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Volume 100, Number 2

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Designing "Design Squad"

Professor describes his experiences working on PBS' award-winning TV show

By Don Pratt

Design Squad is an award-winning PBS television program produced by WGBH Boston.  This fast-paced “engineering reality” show is intended to get 12 – 18 year old kids interested in engineering and technical careers by bringing the exciting, creative side of technology to life.  Two teams of students compete for a college scholarship by designing and building machines to solve problems posed by real clients.  After the second season, the show had an opening for the director in charge of all the technical aspects of the show, including coming up with the challenges for each episode, teaching the cast members how to design and build prototypes, helping direct the action during shooting, working with the post-production staff editing footage, checking factual information, and creating animations and voice-overs.  I became aware of this opening in January 2008, and was intrigued by the opportunity to impact an entire generation of future engineers (nearly one million kids tune in to watch the show each week).  After a three-month selection process involving a pool of candidates from across the country, I was offered the position and immediately accepted. 

During the spring semester, I worked with the WGBH production staff brainstorming potential challenges and talking with prospective clients.  I was told I could have two assistants, and resisting the temptation to hire MIT grad students, I invited two of my Messiah College engineering students, Paul Gustafson '09 and Emily Howell '10, to come work with me for the summer.  After classes ended in May, we all headed for Boston, where we were soon busy assisting with building the set, ordering parts, and getting ready for the cast to arrive.  Toward the middle of June, six enthusiastic cast members arrived and began a week of “boot camp” that we put together to get them ready for the show.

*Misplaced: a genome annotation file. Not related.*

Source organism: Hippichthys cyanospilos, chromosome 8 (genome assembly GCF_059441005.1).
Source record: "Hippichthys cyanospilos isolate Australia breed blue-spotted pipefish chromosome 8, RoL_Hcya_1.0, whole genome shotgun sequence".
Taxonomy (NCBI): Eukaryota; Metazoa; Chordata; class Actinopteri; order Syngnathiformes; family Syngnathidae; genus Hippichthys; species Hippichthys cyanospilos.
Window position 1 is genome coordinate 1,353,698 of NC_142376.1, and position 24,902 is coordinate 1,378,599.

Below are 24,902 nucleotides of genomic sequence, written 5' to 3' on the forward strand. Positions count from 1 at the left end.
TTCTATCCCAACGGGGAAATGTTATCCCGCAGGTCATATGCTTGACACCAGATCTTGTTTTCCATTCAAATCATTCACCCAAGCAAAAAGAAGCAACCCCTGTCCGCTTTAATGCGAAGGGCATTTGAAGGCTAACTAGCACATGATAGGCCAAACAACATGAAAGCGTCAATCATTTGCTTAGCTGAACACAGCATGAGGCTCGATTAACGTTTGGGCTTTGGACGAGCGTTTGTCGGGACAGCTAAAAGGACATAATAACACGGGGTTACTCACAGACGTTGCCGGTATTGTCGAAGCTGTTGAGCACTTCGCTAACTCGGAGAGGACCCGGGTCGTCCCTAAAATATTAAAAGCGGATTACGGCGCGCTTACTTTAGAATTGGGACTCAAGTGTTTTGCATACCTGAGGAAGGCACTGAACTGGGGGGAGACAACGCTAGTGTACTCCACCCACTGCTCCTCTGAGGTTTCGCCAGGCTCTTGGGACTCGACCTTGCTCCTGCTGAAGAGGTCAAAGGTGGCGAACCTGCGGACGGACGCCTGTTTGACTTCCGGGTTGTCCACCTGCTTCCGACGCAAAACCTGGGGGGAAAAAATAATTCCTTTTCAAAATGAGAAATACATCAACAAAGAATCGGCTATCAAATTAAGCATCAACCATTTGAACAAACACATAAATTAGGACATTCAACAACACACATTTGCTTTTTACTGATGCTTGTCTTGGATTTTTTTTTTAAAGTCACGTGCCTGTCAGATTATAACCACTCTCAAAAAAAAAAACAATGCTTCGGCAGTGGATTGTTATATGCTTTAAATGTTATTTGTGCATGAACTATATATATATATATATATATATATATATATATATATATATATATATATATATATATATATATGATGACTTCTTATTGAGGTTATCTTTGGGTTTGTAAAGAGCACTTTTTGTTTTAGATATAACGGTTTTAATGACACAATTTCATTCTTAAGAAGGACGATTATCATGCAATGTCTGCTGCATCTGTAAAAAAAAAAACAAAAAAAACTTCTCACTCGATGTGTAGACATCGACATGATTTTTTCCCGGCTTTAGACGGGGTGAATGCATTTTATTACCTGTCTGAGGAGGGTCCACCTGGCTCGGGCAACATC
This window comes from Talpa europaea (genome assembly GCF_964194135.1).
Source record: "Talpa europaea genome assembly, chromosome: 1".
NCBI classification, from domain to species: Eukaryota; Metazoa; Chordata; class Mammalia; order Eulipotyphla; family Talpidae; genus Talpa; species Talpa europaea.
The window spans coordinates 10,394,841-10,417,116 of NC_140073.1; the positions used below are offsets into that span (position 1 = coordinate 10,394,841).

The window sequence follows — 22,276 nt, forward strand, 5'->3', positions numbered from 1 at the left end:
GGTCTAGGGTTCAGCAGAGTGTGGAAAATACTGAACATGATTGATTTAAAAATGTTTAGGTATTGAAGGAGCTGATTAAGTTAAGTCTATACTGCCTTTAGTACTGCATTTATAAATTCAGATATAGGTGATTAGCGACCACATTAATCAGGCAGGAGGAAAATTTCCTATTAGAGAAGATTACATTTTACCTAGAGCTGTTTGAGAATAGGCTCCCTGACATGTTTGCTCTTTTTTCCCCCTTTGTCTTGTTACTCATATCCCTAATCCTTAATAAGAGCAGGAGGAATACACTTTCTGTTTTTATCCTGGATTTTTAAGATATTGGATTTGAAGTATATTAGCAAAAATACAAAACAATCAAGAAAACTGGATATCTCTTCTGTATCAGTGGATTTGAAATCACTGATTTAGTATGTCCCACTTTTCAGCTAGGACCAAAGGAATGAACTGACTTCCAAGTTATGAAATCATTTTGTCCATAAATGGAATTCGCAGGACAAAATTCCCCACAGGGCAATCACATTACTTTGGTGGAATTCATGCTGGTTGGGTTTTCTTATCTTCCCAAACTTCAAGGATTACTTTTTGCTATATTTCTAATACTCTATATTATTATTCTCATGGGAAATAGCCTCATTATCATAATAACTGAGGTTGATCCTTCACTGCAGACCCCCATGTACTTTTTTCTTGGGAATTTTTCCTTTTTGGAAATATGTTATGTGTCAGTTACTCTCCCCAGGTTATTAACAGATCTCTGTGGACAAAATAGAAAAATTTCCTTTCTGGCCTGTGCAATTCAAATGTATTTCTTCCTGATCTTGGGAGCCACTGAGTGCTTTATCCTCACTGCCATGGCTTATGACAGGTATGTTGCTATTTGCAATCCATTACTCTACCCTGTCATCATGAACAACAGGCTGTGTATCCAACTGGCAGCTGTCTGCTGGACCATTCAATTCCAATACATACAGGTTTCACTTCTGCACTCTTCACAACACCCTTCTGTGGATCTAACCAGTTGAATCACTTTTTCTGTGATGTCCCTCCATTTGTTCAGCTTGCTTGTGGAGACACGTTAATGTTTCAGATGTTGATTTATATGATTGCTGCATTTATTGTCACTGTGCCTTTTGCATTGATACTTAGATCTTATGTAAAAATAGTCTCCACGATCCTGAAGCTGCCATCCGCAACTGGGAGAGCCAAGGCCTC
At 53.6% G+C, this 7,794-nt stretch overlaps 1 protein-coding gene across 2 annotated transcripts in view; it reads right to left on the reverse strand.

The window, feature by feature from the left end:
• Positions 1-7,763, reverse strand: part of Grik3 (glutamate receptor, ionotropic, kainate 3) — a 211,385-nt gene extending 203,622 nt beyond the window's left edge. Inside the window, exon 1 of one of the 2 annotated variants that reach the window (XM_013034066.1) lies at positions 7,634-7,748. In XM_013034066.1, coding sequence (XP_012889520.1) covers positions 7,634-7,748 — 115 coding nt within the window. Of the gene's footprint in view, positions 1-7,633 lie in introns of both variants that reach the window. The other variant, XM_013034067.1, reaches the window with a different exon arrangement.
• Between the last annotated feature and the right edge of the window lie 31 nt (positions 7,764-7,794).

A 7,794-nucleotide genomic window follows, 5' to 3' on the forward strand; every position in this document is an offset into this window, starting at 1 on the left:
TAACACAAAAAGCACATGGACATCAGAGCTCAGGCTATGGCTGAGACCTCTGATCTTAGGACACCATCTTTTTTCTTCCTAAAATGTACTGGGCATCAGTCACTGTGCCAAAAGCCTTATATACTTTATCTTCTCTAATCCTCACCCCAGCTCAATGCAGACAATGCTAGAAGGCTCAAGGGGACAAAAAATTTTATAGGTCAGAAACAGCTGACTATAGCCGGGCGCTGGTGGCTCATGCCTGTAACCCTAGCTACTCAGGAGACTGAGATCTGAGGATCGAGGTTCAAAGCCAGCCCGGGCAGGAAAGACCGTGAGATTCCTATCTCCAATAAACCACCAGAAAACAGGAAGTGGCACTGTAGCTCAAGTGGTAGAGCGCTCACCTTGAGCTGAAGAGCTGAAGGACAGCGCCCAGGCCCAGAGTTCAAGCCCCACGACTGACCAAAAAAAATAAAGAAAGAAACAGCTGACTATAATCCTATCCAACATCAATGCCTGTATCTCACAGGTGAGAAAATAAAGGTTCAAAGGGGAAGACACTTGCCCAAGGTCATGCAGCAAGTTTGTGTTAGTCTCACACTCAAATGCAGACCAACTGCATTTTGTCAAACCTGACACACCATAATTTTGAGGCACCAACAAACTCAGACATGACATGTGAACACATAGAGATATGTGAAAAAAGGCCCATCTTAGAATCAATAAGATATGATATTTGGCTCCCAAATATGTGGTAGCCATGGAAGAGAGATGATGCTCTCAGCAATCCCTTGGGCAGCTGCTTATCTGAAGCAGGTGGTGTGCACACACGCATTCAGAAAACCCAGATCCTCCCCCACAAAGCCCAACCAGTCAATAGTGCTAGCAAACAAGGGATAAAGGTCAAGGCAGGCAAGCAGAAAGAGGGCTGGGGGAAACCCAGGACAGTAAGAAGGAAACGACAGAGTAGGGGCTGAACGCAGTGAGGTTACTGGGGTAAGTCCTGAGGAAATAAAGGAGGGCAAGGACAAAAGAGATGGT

Don Pratt's challenges often brought the high school engineering students into
unusual circumstances — on the waves or as far away as Jamaica — to test their abilities. 

After boot camp, we began filming the episodes — a total of ten for the third season.  A typical “shooting” sequence went like this:  after we selected a design challenge and worked out the details with the client, engineering (i.e., my assistants and I) would prototype possible designs and begin ordering parts.  Each design challenge had to have at least two possible solutions, so we spent a lot of time building and testing prototypes.  At the same time, a camera crew would film the client talking about the problem and challenging the cast to find a solution.  This footage was edited into the “pre-roll” which we would show to the cast at the start of the first day of filming.  Every challenge was a well-kept secret, and the pre-roll was always accompanied by whoops and cheers when the cast found out what they were going to do.  After watching the pre-roll, the cast was divided into two teams and eagerly headed off to their workshops, which had been built on the set.  With cameras rolling, they would research the problem, brainstorm ideas, and begin building their prototype solutions.  During filming, I was one of two directors, with the other (artistic) director focused on making the “right shot,” to tell the story in the most interesting and exciting way, while I was constantly monitoring the technical aspects of what the cast was saying and doing.  The artistic director and I worked very closely together, usually right behind the cameras, quietly discussing what the cast members were doing, whether they were going to finish on time, or if their design would work— all the time having to move around to stay out of the camera shot.  While we really did strive to be as “hands-off” as possible, we had to step in fairly often to give advice on a specific problem or to remind the teams of proper safety practices.  Of course, this would stop the cameras, so unless we decide to do a bloopers reel, you won’t ever see any of these moments on the show!